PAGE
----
Most young people become sexually active during adolescence. In the absence of right guidance and information at this stage they are more likely to have multi-partner unprotected sex with high risk behaviour groups. Particularly vulnerable are impoverished, unemployed, under-employed, mobile/migrant youth, adolescents in sex work, young injecting drug users and street children as they are faced with high risk behaviour in their everyday life. They are also less likely to have information on the risks of contracting HIV and means of protecting themselves from the infection. Such youth may face repeated risk of HIV infection through sexual exposure due to coercion or other compulsions.

Young women are biologically more vulnerable to HIV infection than young men – a situation aggravated by their lack of access to information on HIV and even lesser power to exercise control over their sexual lives. Early marriage also poses special risks to young people, particularly women. This is especially relevant for India, where almost 50 percent girls are married off by the time they are 18 years of age.

WBSAP&CS has been working with organization like NSS, NYKS, NCC, and YWCAto implement special activities to reach out the youths. Various platforms such as colleges, universities and schools are used to reach out school going youths; for non-school going youths, NYKS has been used as a platform.

There are around 400 Red Ribbon Clubs (RRCs)in various colleges and universities across the state. National Service Scheme (NSS) is continuing the work of carrying out RRC activities in the universities and colleges throughout the year. Different events are organized at university and college campuses to make the youths aware about HIV/AIDS related issues and motivate them towards voluntary blood donation.


C. Mainstreaming Activities: 


Mainstreaming is an important strategy for Integrated, inclusive and multi-sectoral approach [that] transfers the ownership of HIV/AIDS issues – including its direct and indirect causes, impact and response to various stakeholders, including the government, the corporate sector and civil society organizations.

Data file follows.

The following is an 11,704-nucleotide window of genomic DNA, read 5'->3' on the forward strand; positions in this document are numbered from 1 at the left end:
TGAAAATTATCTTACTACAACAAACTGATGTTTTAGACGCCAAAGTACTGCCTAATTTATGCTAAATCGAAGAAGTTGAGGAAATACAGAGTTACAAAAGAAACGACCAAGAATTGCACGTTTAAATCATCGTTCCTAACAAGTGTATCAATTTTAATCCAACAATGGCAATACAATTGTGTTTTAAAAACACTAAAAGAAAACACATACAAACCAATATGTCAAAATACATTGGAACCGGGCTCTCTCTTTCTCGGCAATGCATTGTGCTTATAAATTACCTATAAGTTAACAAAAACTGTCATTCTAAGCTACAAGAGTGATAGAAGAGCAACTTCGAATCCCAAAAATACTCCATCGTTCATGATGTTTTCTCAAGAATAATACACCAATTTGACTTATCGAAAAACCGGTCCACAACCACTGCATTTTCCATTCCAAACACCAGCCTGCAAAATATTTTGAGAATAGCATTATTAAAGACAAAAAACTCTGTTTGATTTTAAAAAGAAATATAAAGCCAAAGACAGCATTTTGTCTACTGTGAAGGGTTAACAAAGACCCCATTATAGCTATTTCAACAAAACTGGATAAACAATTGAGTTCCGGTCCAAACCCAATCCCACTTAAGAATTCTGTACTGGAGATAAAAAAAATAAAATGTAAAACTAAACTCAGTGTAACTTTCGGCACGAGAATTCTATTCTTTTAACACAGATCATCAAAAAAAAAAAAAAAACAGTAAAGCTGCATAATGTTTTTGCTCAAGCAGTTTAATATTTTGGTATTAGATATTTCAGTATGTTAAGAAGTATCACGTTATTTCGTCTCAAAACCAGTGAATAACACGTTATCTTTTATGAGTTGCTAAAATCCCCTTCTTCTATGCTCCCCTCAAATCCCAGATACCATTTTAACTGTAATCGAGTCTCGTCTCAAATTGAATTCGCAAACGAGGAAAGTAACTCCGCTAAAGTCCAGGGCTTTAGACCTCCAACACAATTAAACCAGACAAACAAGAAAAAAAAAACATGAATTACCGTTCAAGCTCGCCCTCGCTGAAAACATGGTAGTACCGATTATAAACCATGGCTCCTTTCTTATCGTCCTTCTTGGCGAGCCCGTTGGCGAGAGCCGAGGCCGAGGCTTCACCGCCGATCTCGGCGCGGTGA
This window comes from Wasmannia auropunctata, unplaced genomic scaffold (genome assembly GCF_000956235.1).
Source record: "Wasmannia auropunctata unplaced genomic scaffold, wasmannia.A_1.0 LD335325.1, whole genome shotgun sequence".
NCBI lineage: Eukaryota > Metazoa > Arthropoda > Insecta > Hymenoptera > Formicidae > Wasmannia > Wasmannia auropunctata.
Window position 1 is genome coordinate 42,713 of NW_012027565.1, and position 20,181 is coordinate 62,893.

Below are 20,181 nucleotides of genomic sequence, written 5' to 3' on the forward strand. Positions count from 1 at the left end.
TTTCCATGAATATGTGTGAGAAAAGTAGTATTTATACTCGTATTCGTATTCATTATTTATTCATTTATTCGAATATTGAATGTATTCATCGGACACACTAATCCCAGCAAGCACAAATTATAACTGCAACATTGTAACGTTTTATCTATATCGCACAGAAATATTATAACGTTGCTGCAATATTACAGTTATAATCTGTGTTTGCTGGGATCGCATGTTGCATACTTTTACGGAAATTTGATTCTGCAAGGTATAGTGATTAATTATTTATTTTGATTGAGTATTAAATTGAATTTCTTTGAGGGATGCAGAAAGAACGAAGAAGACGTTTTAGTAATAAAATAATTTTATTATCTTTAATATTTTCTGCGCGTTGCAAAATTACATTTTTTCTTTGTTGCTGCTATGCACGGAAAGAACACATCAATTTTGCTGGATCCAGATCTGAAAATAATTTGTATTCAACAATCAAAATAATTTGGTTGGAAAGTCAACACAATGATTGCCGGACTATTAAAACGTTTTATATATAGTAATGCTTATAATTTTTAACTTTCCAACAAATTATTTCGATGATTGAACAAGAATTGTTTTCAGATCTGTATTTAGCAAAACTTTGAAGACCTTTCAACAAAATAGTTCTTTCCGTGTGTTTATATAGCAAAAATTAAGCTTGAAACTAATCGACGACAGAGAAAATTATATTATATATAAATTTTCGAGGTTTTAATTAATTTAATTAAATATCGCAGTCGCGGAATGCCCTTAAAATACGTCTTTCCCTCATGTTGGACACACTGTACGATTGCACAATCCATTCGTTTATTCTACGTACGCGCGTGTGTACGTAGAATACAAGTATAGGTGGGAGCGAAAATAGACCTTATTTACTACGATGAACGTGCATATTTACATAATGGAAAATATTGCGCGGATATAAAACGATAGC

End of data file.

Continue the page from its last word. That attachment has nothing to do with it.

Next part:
HIV/AIDS is not a mere health issue: its occurrence is influenced by a number of socio-economic elements. Health interventions alone, therefore, cannot lead to its prevention. Its prevention requires a concerted collaborative effort from all organizations in public life through their work and programmes. This integrated, inclusive and multi-sectoral approach transfers the ownership of HIV/AIDS issues – including its direct and indirect causes, impact and response to various stakeholders, including the government, the corporate sector and civil society organizations. The focus of all organizations in mainstreaming is to adapt their core business to respond to the challenges of HIV/AIDS.

Why Mainstream?

  • loss of skilled employees
  • large expenditure on healthcare, orphan care and social welfare
  • negative impact on programmes relating to education, livelihood, social welfare, women and child health
  • reduced revenues and lower returns on social investment.

Similarly, within the work of the corporate and business sector, HIV/AIDS can pose a serious threat to corporate performance through lowered productivity or disruption of operations and increased cost of employee healthcare.

Benefits of Mainstreaming

In order to check the emergence of such a situation, HIV/AIDS prevention, care and treatment is mainstreamed in all government schemes and activities, corporate sector and civil society. The latter contributes by awareness building on HIV/AIDS issues, especially among the poor and high risk groups.

The collective effort is a vital force in fighting off stigma and discrimination associated with the epidemic. It has been a critical step in facilitating a nationwide sustained HIV/AIDS prevention and control programme, and has led to workplace policies addressing HIV/AIDS.  It has proven to be an efficacious cost-effective approach in containing the epidemic in the country.

The programme is also integrated with the ongoing activities and outreach work of Nehru Yuva Kendra Sangathan (NYK), the National Cadet Corps (NCC), National Service Scheme (NSS), Young Women Christian Association (YWCA).

Under mainstreaming activities other relevant departments are approached to work together on the issue of HIV/AIDS. Other than departments, PSUs and private sector organizations are also approached. As part of mainstreaming activities action plans are finalized which details out the nature of collaboration and responsibility of each stakeholder.

Corporate or private sector has a significant stake in the well-being of the nation. Since the majority of HIV affected people in our country are in the productive age group of 15-49, workplace interventions are significant both in the prevention of infection, and treatment and care for the infected. 

Action plans has been finalized with Kolkata Port Trust and Haldia Dock Complex. Based on the action plan several training cum orientation programme organized among port workers, truckers and employees on the issue of HIV/AIDS.

Other than advocacy meeting with departments and organizations; different type of personnel has been sensitized throughout the year as part of Mainstreaming & Training activities. The trainees include frontline workers like ASHAs, AWWs, and ANMs, Police / Paramilitary Forces, PRI members, Industrial workers, SLSA/DLSA members, Prison Officers, Prison inmates, Railway police, Tea garden workers, FBO/CSO/NGO/PLHIV etc.